Department of Labor Update

Increased Weekly Benefits for New Filers

The Connecticut Department of Labor (CTDOL) has announced that beginning on October 4, 2020, the weekly benefit rate will go up $18 to a maximum of $667 per week. This rate applies to new filers with a benefit year starting on or after October 4, 2020; it does not apply to claimants who are currently receiving unemployment or who file a claim prior to that date. The weekly benefit rate is based on the average wage of all Connecticut workers calculated between April 2019 and March 2020. The Connecticut Quarterly Census of Employment and Wages puts that wage at $1,349 per week during that timeframe. The dependency allowance remains $15 per dependent to a maximum of $75 per week.

Restaurant Wages Clarified

It was also announced that beginning September 24, 2020, tipped food service workers must be paid a minimum wage of $12.00 per hour when they are performing duties other than tipped food service for more than two hours per shift or 20% of their time. The Tip Credit rate of pay will remain $6.38 per hour. These regulations were mandated by a 2019 public act which clarified the proper rates for tipped workers when performing non-tipped work.

Lamont to Evaluate Workforce Efficiency

Governor Ned Lamont has announced that his administration will be conducting a study to evaluate workforce efficiency and organizational design that will prepare the state for a significant number of anticipated retirements among state employees by 2022. The goal of the project is to generate recommendations about how best to mitigate the risk of the potential retirements and use the opportunity to modernize and improve how state government provides its critical services to Connecticut residents while reducing cost.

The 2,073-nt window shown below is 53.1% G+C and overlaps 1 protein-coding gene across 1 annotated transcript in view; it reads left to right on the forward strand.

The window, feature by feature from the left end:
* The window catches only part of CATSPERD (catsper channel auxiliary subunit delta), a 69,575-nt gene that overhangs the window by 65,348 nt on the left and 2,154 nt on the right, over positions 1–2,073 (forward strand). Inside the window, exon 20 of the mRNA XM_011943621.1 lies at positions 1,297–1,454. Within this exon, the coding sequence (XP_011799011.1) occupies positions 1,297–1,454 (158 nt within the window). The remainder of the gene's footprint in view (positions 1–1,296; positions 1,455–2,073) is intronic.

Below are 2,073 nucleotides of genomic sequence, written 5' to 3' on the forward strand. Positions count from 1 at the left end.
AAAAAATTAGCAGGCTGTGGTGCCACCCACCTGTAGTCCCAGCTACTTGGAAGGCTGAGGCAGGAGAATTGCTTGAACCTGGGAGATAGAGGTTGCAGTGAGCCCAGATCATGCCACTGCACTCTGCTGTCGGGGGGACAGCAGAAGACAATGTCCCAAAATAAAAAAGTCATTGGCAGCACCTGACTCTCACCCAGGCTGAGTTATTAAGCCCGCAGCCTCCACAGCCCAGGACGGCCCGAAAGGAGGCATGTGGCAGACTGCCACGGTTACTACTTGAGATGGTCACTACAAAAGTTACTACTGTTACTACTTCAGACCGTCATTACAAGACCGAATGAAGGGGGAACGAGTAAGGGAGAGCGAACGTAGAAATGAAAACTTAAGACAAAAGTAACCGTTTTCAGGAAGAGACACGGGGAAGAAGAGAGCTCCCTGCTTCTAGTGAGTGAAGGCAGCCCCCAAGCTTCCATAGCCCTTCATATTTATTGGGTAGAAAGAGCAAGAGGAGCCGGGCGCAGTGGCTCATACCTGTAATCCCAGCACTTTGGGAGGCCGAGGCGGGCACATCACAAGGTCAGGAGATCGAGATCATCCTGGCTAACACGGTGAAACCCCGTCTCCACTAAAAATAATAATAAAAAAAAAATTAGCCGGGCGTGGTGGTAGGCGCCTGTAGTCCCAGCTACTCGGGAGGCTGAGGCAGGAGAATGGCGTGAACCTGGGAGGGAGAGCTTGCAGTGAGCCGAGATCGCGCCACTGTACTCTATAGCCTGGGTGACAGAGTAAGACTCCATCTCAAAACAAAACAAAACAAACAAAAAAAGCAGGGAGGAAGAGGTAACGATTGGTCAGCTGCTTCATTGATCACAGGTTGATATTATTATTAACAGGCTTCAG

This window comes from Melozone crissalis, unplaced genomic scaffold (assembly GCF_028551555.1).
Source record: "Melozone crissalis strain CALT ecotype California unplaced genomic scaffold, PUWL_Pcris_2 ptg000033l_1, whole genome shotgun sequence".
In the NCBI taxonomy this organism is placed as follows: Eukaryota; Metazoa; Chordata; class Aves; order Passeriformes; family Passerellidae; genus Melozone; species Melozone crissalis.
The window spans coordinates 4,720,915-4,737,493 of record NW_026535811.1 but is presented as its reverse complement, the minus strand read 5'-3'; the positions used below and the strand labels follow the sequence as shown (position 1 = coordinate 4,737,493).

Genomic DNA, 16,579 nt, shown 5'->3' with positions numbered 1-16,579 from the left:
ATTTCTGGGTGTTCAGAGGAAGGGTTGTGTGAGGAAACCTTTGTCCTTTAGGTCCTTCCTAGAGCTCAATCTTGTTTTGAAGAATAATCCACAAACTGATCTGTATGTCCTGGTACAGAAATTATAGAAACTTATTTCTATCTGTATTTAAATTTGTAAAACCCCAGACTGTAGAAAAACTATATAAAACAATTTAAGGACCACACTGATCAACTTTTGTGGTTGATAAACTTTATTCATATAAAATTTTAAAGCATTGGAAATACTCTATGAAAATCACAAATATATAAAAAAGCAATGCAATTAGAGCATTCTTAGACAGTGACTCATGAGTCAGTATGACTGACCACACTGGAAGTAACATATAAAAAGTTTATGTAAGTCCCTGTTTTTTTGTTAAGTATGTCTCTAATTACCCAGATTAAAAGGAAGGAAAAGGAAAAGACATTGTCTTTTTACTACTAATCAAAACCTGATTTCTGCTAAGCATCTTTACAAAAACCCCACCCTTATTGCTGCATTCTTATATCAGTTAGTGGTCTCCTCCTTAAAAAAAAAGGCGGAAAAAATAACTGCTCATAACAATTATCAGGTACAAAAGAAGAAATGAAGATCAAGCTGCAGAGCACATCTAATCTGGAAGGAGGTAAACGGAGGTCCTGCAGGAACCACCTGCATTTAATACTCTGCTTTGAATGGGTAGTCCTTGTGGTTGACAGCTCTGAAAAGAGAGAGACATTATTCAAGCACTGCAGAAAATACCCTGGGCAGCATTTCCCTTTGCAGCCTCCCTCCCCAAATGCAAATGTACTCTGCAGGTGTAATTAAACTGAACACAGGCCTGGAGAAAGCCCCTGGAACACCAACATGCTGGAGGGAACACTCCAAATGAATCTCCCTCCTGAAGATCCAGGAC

The study will be conducted in three phases, with an anticipated completion date of February 2021. The Office of Policy and Management (OPM) and Department of Administrative Services (DAS) will oversee the effort and provide the necessary funding. In the 2017 bipartisan budget, the legislature directed the prior administration to hire a national consultant to help the state identify efficiency opportunities and this project will fulfill that goal.

The three-phase process will entail the following:

  • Phase 1 will include analysis of executive branch agencies to identify and document the scope and magnitude of the issues related to their workforce and efficiency opportunities. Upon completion of Phase 1, gaps and opportunities will be identified and developed for further review.
  • Phase 2 will develop targeted best practices, prioritizing criteria and objectives, identifying and analyzing available choices, and testing recommendations.
  • Phase 3 will include analysis of outcomes, stakeholder feedback, and detailed review of the information, culminating in a final report in February 2021.